Third compound thrust: The fencer will bind his opponent’s blade on the inside line. If, as he advances into measure, the opponent tries to bind the fencer’s blade, or in the time he takes to do this, the fencer will thrust cleanly at the right hand side of the chest, above the arm. This thrust is described as taking the line of the diameter. The fencer will need to make sure that the hilt is raised to the height of the face and the point will need to be aimed down as this will ensure a deep wound. The hand will be turned so that the nails point downwards.

These types of thrust are considered to be made in true time as the fencer is taking advantage of the fraction of time needed by the opponent to free his weapon. This is why these thrusts are called compound thrusts.

The only real difference between linked thrusts and the others lies in the greater number of movements needed. This can be seen in the following examples.

First: Imagine that the fencer is being pressed by his opponent and needs to use his body and shoulder to free his weapon from a bind using either a cutting or backhand movement. The movement will be on whichever side the bind is being made and once the weapon is free, the fencer can riposte with a thrust to whichever part of his opponent is open. The fencer will use his control of time to ensure the thrust is made safely.

Second: The fencer is waiting with his sword pointing at either inside or outside line. His adversary attacks and the fencer parries or deflects his attack and ripostes immediately to whichever target area is exposed.

Third: The fencer might find himself in a situation where he is within measure of his opponent and his opponent has placed a bind on the inside line and is advancing to strengthen the bind. In this situation, the fencer may attempt to reverse the situation and take the initiative by reversing the bind and then running his blade along his opponent’s to hit the right hand side of the chest and then withdrawing to be out of measure.

These three examples should be enough to signal the differences between linked thrusts as opposed to single of compound thrusts. I could easily spend much longer on this point but I have chosen not to as it will be explained in the section on the ‘General Rules’.

Now that we have got to this point by focusing on ways of attacking, we now need to look at defense.

[1] flanconade

Original Text:

CAPITULO  XVI.

De las estocadas principalu.

Las estocadas principales  son tres,  aunque  en s• no esmas que una. Toman el nombre segun la disposicion que da el contrario ; a ‘Saber 1por  kl uniQn dd arma , po, su­jeci on 6 atajo, 6 .de causa Jibre. La execucion la tendran en uno de tres parages , qne seran rostro , pecho 6 cos­ tado de su contrario , que son los mas a prop6sito para quedar en el tiempo defendido; pues aunque se podra herir en algun otro, no sera de tanta -seguridad , y tal vez ser& expuesto.  Por  lo  que aconsejo  al  diestro dirija  su  punta a uno de los tres dichos puntos , sin olvidar los rnovimien­ tos de la mano ;porque unas veces convendr.i  en  prime· ra , otras en segunda , otras en tercera , y otras en quarta: estas se ex.ecutan  con ios nombres de simplu  , compuutat, y ligadas.

Primeras simplu. Sup6ngase al diestro puesto el at;1- jo 6 impedimento por la postura del arma , y parte de adentro  con  los  requisitos  advertidos en el  capitulo xnr , y sin desunirse se .pasara al rnedio proporcional ; y si su contrario le consiente , y le ofrece punto suficiente a poder introducir su punta ,le acometera con el movimiento mix­ to de natural y accidental , corricndo el arma por 1a con• traria   hasta executar la herida  en la coracteral  derecha , y sera p{imcra  estocada por   uniM  d, arma.  Para·,eguridad Y firmeza al tiempo de la execucion , aumentara con el pie ierecho a su tercera  pl:mta , volviendo el talon a su parte de adentro , formando en  el suelo triangulo  isoceles , la mano a nivel del rostro • participio las uiias arriba , para que la guarnicion d.esvie la punta contraria , y quede en el tiempo defendido.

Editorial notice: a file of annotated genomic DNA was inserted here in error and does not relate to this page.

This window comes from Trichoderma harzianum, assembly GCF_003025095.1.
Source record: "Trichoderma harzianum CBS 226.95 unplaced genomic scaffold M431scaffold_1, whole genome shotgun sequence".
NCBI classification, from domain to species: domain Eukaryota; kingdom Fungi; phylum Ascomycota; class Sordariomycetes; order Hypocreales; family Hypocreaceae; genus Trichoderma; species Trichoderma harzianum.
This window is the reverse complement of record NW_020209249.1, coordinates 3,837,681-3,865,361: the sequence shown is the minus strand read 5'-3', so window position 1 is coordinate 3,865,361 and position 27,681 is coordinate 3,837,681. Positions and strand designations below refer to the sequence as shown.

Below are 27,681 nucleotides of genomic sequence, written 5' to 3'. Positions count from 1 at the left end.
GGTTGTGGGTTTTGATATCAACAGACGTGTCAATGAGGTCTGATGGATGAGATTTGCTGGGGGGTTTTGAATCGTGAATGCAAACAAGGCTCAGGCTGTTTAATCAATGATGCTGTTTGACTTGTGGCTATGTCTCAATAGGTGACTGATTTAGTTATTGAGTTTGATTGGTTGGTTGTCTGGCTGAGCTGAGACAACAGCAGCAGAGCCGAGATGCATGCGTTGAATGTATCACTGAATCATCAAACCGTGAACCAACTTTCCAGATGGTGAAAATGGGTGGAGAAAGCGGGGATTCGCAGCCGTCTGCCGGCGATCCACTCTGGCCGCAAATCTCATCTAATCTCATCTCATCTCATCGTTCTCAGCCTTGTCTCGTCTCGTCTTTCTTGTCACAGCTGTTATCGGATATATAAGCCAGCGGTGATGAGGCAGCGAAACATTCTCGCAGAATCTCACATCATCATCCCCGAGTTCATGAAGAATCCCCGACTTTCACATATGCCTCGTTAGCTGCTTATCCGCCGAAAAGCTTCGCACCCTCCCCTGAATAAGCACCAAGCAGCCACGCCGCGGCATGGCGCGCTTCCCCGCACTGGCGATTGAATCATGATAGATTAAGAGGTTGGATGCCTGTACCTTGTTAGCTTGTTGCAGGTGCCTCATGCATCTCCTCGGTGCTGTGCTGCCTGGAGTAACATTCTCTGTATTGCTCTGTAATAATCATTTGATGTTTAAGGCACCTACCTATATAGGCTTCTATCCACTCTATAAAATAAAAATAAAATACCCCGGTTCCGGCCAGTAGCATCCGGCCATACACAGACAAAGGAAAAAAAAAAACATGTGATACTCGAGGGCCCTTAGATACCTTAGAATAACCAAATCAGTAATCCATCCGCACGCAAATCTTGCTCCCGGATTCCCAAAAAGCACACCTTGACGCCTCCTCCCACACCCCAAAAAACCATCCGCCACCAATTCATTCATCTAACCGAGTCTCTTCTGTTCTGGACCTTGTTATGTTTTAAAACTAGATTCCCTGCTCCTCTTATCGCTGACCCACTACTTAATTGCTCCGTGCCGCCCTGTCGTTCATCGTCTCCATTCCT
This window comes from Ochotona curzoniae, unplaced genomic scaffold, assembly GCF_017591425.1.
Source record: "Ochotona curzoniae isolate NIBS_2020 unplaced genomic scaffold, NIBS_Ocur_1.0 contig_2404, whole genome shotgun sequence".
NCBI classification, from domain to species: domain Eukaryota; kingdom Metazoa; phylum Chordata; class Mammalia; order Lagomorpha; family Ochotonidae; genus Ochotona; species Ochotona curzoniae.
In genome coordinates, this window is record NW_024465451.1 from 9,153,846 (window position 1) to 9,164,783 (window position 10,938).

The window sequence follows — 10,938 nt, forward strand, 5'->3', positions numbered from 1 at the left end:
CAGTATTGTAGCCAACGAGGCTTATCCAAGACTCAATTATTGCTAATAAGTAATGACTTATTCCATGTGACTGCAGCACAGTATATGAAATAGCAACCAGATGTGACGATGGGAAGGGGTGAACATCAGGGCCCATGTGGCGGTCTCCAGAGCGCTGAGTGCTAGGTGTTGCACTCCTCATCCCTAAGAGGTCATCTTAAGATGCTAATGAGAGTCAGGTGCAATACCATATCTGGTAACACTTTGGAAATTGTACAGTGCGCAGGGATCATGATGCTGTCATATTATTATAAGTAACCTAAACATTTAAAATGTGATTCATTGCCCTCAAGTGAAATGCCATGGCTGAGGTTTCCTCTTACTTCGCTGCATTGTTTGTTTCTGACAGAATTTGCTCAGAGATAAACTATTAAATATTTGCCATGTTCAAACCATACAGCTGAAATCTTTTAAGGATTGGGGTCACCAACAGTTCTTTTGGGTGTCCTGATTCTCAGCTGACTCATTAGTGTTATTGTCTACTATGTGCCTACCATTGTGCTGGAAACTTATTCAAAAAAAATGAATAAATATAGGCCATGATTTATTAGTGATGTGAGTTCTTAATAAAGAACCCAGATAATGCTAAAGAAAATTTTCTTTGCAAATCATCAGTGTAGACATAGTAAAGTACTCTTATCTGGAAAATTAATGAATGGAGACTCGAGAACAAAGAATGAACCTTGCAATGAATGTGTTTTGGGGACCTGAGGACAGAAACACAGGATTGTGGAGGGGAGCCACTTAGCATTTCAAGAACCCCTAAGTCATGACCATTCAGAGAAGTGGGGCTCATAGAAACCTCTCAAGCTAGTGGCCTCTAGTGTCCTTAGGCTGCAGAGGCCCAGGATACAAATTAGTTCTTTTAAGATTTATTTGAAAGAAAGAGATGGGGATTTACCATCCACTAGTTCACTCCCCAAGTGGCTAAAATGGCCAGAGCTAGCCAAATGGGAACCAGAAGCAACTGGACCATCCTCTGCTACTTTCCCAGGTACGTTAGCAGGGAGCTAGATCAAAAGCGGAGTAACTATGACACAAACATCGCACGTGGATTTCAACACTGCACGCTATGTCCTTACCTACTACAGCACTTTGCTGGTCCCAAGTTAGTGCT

Segunda :Pondra el diestro el atajo  por  la postura del arma , y .pane de afuera , y sin desunirla , como se dixo en Ja anterior , le mejmara pasando a su medio propordo­-nal , comunid.ndole  un  gradito  de  fuerza  operanre: y si el  contrario  resiste,  y  1a  punca  de]  arma  pasa  de  la guar- nidou un grado , estando en esta disposidon le acometera el diestro con el movimiento accidental , corriendo el ·atajo hasta execlitar la herida en la dia.inetral del pecho , por la sujecion que tenia hecha , desigualandose para descu-­ brir mas el punto, e ir con mas seguridad a la execucion Y volviendo la mano partidpio uii.as abaxo, para apresar en el tiempo con el gavilan inferior , y desvi:u la contra­ ria : a este modo de executar se le da el nombre de quar­ta parte de ciNulo. Terce  a :Supongase al adversario  esperanao en su se­gunda planta , ofreciendo punro  en  el  pecho, o coracte• ral derecha por la ‘postura del a.rma y p3rte de  adentro, y al diestro con la general flaqueza debaxo de la total fuer• za contraria , esto es , numero uno baxo del nueve , y pa­ sado a su medio p1oporcional ;y. en el supuesto de que su contrario le cspera ,·y le ofrece sutidente punt<, , Je aco­ metera con el ttiovimiento accidental , librando el’arma , y encaminandofa por la union de la contraria hasta executar la herida, con la precaucion de levantar la mano. a;-nivel de Jos ojos, y participio de unas arriba , el pi,c dercho en Ios tcuninos que se lleva advertido en la primera , y habr:i executado la estocada de causa JibN : asi en esta , como en las demas iomediatamente es menester salirse .a sus medios de <iefensa.  Se advierte que  se  pucden  e:xecutar  por los dos lados 6 posturas del. arma , teniendo presente a la exe­ cucion volvcr  los participios de la  mano para  los  desvios